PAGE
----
UK production levels from inward investment and local films limped to $696.6m (£433.1m) last year, only slightly up on 2001's disastrous tally of $660.4m, according to figures from support body the Film Council.
Inward investment from overseas films and TV productions shooting in the UK such as Lara Croft And The Cradle Of Life rose only 16% to $430.8m (£267.8m), despite having fallen 57% the year before. Local films fell from $289.7m (£180.1m) in 2001 to $265.8m (£165.3m) in 2002.
For the first time, the council also included co-productions, meaning that an additional $213.9m (£133.8m) from 43 films brought the overall tally to $911.8m (£566.9m). The additional $213.9m only includes films' UK spend.
The number of films was also down. The UK was involved in 30 inward investment productions, down from 2001's total of 38. The council counted Die Another Day and Neverland amongst its 19 feature films and 11 TV productions, with US companies accounting for 10 features and five TV productions. At 42, the number of local productions was also down on the 2001 total of 51.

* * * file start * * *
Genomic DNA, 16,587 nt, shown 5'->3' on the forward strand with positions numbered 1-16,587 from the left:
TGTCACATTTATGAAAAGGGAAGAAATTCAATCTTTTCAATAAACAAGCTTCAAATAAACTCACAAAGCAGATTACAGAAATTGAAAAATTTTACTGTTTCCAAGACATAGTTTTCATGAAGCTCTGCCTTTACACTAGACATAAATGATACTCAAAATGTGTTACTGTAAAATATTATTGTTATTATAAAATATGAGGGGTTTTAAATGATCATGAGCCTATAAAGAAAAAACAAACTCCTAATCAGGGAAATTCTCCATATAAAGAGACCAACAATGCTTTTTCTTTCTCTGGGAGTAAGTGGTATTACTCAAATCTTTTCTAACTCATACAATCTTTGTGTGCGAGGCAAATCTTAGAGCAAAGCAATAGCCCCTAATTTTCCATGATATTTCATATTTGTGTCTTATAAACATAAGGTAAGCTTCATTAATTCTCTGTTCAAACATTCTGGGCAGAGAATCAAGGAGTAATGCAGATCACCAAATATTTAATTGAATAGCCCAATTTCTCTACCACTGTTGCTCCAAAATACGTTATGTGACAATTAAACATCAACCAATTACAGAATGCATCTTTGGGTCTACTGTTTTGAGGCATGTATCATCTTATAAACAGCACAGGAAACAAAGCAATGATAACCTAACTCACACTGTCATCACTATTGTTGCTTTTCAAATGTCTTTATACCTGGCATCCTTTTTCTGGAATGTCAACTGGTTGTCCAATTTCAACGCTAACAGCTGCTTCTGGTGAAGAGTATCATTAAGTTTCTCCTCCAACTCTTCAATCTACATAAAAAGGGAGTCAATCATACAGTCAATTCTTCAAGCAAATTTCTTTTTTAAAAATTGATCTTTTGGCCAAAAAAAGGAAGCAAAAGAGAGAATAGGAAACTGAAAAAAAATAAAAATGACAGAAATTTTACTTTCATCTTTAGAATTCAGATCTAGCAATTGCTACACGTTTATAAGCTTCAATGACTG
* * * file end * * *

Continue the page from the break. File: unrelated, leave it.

The council said that fewer films were being made on bigger budgets. Johnny English, Love Actually and the Sylvia Plath Project were amongst the larger scale local titles that shot last year.
"Both inward investment and domestic production figures show a clear trend towards fewer films with bigger budgets," said British Film Commissioner Steve Norris.
Offering some comfort, the overall volume of production is still more than four times the 1992 level of $157.6m (£98m). Many regard the current slump as a necessary cooling after an unsustainable boom in the late 90s.